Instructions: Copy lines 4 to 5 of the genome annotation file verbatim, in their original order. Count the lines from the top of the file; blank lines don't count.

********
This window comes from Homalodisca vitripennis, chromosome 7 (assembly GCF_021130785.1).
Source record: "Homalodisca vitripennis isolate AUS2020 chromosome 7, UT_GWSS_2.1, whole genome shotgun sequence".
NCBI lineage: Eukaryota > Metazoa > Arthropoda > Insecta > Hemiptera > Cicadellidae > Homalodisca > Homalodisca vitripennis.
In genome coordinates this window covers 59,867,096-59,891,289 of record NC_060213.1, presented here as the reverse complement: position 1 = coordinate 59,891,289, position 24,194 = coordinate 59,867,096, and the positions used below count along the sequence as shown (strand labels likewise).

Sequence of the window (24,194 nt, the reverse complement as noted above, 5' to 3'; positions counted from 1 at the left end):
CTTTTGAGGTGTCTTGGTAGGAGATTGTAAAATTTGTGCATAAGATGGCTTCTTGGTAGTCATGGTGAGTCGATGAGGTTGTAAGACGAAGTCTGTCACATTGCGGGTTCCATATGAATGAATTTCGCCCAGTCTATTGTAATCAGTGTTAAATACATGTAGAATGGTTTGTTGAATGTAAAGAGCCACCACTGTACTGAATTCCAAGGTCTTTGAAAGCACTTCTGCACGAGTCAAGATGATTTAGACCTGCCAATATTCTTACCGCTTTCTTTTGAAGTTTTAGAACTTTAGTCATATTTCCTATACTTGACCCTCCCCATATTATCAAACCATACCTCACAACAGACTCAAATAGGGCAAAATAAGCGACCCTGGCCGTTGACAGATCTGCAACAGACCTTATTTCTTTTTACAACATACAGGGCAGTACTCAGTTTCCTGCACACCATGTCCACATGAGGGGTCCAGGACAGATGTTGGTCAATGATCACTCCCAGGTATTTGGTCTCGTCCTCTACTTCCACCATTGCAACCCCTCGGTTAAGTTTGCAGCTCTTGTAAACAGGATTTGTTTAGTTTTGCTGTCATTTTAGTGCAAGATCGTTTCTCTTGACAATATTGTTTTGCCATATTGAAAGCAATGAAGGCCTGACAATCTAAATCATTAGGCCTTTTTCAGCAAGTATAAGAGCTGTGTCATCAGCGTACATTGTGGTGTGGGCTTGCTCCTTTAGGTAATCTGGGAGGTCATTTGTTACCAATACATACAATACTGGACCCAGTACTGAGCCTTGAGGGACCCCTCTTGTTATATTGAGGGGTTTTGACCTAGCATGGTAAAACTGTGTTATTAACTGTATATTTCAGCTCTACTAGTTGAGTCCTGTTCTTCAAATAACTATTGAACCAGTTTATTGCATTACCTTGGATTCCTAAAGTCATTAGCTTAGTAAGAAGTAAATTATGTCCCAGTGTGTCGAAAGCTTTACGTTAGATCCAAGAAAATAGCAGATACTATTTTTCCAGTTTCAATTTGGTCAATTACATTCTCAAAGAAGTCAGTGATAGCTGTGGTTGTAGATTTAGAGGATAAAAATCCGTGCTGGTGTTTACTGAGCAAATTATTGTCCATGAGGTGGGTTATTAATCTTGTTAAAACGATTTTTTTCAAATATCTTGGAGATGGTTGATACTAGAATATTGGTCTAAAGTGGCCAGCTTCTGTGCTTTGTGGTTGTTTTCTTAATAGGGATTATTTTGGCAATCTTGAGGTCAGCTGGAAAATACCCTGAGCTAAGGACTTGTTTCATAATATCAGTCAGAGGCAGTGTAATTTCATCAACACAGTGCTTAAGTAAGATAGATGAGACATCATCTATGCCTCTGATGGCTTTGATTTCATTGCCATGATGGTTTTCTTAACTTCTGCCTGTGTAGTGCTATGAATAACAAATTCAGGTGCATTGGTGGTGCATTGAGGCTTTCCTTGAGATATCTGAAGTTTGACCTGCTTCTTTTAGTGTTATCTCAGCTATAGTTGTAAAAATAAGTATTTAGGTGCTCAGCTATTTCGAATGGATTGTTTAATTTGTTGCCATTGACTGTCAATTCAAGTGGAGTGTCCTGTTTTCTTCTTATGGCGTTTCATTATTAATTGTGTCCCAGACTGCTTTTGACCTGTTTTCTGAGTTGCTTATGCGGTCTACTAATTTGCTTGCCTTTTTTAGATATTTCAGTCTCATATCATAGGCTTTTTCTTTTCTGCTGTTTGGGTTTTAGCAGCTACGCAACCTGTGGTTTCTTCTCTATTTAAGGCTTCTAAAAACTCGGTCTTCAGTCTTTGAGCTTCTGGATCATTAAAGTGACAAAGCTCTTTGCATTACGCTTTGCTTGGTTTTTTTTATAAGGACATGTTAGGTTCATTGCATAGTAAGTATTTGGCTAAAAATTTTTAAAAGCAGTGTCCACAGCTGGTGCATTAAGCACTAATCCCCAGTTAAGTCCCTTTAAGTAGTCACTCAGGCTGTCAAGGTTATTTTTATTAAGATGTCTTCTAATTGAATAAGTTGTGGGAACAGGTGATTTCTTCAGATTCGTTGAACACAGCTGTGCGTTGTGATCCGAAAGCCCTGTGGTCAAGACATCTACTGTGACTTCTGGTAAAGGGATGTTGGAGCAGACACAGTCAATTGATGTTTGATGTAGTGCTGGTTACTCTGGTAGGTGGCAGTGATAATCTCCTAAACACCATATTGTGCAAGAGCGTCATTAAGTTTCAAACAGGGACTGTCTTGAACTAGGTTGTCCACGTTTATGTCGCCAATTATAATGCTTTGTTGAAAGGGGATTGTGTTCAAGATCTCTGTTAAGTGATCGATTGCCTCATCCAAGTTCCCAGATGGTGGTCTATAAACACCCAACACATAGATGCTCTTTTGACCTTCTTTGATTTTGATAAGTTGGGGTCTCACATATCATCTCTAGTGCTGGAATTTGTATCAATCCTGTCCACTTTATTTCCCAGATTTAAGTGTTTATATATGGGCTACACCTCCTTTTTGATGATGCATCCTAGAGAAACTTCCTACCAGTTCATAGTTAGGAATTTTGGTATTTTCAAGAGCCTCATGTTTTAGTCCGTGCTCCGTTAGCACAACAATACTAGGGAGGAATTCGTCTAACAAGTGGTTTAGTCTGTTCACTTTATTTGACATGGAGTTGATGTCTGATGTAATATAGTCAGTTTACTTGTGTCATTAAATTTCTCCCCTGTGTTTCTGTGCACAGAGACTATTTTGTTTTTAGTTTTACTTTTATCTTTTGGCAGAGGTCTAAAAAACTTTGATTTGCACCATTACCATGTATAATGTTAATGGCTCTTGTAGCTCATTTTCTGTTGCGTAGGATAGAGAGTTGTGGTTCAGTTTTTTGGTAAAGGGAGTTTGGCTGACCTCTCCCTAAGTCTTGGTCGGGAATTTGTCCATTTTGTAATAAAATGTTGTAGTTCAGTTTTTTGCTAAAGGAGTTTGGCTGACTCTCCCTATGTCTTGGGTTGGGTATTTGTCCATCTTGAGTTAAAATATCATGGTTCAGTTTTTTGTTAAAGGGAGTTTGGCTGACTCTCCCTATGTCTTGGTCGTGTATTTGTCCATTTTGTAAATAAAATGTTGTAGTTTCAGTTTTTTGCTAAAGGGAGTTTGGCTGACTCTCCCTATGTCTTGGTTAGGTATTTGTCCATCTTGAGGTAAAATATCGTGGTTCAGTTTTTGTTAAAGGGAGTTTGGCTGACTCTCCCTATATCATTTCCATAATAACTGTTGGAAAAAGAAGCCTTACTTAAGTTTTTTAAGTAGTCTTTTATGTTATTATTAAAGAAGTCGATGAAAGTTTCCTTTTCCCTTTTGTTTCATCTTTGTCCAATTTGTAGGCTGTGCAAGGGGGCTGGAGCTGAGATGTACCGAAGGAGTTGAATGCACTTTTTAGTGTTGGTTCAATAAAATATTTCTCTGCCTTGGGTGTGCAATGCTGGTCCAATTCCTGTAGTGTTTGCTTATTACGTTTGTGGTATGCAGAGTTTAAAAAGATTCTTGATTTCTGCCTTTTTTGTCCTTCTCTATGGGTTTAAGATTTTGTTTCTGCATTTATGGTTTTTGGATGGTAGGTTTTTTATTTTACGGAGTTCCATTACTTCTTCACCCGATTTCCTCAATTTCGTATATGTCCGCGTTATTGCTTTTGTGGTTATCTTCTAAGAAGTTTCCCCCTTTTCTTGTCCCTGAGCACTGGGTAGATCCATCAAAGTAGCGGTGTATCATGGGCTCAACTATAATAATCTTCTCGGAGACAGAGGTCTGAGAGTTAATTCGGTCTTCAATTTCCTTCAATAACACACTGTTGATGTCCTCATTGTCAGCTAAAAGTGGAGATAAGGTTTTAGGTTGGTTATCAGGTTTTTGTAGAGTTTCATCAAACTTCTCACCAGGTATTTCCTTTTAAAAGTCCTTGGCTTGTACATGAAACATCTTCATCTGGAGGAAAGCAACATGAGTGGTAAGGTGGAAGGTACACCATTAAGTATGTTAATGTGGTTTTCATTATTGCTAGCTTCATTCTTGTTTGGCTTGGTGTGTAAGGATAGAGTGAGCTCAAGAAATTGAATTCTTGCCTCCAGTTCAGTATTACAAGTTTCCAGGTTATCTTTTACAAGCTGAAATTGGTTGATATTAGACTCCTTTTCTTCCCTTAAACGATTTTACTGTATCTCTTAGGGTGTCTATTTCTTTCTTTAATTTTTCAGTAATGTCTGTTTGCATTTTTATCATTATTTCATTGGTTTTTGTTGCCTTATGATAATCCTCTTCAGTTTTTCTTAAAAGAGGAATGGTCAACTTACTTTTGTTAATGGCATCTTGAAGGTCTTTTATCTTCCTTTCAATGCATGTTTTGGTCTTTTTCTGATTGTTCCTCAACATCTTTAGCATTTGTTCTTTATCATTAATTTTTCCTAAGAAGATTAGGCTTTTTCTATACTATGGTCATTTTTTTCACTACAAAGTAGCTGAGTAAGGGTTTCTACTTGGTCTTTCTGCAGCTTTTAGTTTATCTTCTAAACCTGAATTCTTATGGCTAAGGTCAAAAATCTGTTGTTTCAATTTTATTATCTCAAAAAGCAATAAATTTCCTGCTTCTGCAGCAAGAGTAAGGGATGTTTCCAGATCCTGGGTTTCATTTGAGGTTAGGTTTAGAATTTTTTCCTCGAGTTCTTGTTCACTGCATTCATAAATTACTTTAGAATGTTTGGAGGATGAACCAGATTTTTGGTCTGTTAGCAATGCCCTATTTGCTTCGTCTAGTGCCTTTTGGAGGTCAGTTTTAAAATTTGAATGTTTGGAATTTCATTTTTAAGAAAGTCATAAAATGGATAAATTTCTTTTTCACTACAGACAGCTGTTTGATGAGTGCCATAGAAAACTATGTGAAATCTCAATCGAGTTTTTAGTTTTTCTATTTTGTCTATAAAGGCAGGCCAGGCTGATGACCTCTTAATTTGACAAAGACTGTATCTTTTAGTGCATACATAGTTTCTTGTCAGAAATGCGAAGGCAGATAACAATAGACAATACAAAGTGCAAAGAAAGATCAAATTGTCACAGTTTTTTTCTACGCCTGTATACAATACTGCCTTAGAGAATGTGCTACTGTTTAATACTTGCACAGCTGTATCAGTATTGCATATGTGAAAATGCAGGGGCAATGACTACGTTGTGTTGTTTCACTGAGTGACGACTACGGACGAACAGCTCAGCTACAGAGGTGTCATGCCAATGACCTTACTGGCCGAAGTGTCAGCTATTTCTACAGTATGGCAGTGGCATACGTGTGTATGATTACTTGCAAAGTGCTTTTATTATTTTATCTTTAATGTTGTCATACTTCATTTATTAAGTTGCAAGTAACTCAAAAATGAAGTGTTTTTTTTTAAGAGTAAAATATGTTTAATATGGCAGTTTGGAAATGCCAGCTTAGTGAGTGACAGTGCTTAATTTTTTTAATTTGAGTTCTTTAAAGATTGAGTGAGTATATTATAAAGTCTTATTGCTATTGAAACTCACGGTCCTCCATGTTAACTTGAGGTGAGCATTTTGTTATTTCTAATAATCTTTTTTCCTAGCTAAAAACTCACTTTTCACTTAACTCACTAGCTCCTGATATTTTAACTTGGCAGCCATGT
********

In genome coordinates this window covers 59,867,096-59,891,289 of record NC_060213.1, presented here as the reverse complement: position 1 = coordinate 59,891,289, position 24,194 = coordinate 59,867,096, and the positions used below count along the sequence as shown (strand labels likewise).

Sequence of the window (24,194 nt, the reverse complement as noted above, 5' to 3'; positions counted from 1 at the left end):